A Call to Serve

Four steps to starting a no-nonsense nonprofit

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Terri J. Brown, 33, came out of a troubled past involving drugs and truancy and developed a desire to give back to her community. “I wanted to go back to the heart of North Philadelphia where I grew up and show the youth that there are alternatives,” says Brown, who went on to become a college graduate and successful professional.

Founder of We Are S.E.E.D.S. Inc., Brown’s nonprofit organization—whose acronym stands for Sisters Empowering Excellence, Determination, and Success—sends mentors into the community to work with girls between the ages of 11 and 18 to help them increase their self-esteem, discourage promiscuity, and make responsible choices. Mentors present workshops, take girls on field trips, and expose them to educational and career options.

We Are S.E.E.D.S. is a 501(c)(3) organization that runs on donations and spends between $150,000 and $175,000 mentoring about 250 girls per year. It now has a board of directors and all-volunteer staff and is working on implementing a funding structure that would allow for a full-time staff. Brown says regardless of the financial strains the organization may face, their efforts are never in vain. She adds, “We give these young women an opportunity to see something different so that they can become something different.”

Although the mission may stem from a personal interest, launching a nonprofit takes time, money, and dedication—like any successful business venture. The Canton, Michigan-based Society for Nonprofit Organizations offers these tips for those looking to get started:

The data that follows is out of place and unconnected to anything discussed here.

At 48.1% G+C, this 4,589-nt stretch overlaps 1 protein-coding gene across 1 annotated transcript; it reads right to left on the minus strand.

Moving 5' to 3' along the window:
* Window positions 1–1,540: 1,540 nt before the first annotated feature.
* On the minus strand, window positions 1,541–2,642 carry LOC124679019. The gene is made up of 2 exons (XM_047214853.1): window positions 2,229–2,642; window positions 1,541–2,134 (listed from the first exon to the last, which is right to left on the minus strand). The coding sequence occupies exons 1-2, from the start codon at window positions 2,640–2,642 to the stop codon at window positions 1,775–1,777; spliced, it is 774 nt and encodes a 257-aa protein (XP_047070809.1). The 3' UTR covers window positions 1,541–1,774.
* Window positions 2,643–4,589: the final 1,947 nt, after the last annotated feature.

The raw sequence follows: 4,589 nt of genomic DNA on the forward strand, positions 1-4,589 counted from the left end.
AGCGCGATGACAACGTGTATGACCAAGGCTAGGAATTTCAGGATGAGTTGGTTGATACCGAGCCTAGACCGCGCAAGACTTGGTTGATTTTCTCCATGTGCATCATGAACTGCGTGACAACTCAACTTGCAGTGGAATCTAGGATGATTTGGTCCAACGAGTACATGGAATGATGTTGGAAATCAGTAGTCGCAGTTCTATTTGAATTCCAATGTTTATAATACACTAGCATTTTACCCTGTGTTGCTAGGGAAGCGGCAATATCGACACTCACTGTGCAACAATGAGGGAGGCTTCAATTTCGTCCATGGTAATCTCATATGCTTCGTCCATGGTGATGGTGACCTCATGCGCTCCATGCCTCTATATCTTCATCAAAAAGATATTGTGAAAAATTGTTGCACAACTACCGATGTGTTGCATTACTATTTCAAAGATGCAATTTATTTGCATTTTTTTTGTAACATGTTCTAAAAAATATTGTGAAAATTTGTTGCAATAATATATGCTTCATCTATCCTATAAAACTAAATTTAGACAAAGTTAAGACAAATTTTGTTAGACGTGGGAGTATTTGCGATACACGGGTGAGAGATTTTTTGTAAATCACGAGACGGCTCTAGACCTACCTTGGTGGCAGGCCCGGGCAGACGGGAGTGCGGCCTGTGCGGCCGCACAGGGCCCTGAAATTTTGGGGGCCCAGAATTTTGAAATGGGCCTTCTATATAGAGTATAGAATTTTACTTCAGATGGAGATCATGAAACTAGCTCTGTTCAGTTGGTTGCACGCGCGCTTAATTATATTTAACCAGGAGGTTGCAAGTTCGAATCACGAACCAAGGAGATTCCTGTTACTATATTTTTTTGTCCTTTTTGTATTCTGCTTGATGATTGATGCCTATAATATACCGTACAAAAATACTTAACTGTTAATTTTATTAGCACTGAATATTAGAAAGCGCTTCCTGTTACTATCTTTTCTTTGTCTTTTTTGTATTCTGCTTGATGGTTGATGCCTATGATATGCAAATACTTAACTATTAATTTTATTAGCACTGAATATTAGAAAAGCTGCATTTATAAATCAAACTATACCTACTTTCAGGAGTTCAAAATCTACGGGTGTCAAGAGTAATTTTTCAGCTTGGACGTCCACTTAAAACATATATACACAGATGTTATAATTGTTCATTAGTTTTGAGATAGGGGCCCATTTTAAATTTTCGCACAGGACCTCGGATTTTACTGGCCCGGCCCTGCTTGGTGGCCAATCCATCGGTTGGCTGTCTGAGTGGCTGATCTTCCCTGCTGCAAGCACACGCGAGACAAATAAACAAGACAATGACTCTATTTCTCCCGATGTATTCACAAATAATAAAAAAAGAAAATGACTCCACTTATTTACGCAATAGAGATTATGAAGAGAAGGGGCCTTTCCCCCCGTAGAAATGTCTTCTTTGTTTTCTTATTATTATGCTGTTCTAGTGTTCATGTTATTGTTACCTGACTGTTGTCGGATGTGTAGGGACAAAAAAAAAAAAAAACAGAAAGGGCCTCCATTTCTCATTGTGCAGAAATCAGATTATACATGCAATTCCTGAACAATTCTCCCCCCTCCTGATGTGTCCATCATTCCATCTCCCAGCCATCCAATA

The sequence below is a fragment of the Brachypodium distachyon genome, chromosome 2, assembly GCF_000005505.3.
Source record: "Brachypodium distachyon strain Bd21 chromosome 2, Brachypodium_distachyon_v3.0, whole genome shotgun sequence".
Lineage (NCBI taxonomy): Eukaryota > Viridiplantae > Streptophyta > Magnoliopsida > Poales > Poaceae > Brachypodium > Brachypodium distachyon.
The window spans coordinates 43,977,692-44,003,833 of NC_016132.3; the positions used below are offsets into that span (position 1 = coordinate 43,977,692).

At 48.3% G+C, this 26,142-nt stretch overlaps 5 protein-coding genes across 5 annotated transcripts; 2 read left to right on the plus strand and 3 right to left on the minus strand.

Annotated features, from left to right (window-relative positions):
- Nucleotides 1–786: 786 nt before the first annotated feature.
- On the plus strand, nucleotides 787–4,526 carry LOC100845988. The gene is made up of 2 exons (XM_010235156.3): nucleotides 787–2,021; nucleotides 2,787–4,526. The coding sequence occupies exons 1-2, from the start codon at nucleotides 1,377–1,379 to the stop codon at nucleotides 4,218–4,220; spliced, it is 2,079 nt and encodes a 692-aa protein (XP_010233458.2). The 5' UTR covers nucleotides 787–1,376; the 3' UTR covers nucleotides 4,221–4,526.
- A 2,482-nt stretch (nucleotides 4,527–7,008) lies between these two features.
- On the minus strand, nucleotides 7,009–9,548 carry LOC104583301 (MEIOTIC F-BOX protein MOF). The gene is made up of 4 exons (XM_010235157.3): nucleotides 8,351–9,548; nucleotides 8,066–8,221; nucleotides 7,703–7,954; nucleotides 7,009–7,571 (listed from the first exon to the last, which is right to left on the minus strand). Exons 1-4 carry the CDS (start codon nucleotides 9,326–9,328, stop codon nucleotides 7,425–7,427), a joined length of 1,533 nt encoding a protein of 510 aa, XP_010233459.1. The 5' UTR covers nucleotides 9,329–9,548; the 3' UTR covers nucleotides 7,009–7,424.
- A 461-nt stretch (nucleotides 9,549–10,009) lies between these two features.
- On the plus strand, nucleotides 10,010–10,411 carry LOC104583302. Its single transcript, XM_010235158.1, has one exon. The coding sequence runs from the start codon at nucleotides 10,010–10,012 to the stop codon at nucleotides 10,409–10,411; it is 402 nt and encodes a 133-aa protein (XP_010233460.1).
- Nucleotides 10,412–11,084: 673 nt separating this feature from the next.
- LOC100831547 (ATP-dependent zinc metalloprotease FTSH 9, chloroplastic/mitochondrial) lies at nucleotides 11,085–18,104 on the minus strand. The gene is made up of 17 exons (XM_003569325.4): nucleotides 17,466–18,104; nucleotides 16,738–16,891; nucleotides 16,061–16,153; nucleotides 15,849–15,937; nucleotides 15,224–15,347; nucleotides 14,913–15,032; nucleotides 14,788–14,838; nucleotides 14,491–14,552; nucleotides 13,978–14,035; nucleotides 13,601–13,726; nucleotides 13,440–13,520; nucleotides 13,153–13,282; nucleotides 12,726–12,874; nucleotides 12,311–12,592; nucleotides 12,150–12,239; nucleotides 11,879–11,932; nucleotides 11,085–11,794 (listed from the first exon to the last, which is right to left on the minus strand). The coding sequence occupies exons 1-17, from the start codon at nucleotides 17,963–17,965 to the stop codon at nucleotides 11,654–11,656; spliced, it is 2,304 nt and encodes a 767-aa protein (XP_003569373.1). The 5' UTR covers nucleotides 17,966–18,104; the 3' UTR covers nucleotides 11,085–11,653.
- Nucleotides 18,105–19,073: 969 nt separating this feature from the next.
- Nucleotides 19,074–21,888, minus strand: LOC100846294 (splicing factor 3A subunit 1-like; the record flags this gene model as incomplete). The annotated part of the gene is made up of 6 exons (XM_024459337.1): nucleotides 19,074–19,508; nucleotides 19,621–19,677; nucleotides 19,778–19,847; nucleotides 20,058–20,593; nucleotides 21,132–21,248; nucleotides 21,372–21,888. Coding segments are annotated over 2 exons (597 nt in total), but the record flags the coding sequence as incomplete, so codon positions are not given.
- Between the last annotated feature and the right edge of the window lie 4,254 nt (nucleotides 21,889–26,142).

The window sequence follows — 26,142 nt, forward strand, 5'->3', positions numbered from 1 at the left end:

Define your purpose. By writing a mission statement, you’ll clarify your goals and let people know what your organization is hoping to accomplish.

Create a board of directors. Find people who will be dedicated to your cause and who can provide some type of expertise, such as legal, fundraising, or marketing assistance.

File articles of incorporation. Once you incorporate your nonprofit, it becomes a legal entity of its own, eliminating the risk of those involved with the organization being held liable in case of any legal action taken against it.

Apply for nonprofit status from the IRS. As a 501(c)(3) organization, your nonprofit will be exempt from paying federal income taxes and will be able to accept tax-deductible contributions. However, it must meet certain conditions. For example, it can’t operate for the benefit of the founder’s or other members’ private interests, and it must have a purpose that falls under certain categories such as education or religion. For more information about IRS requirements, visit IRS.gov.

To read more about Terri J. Brown and her organization We Are S.E.E.D.S, check out the September 2009 issue of Black Enterprise magazine.

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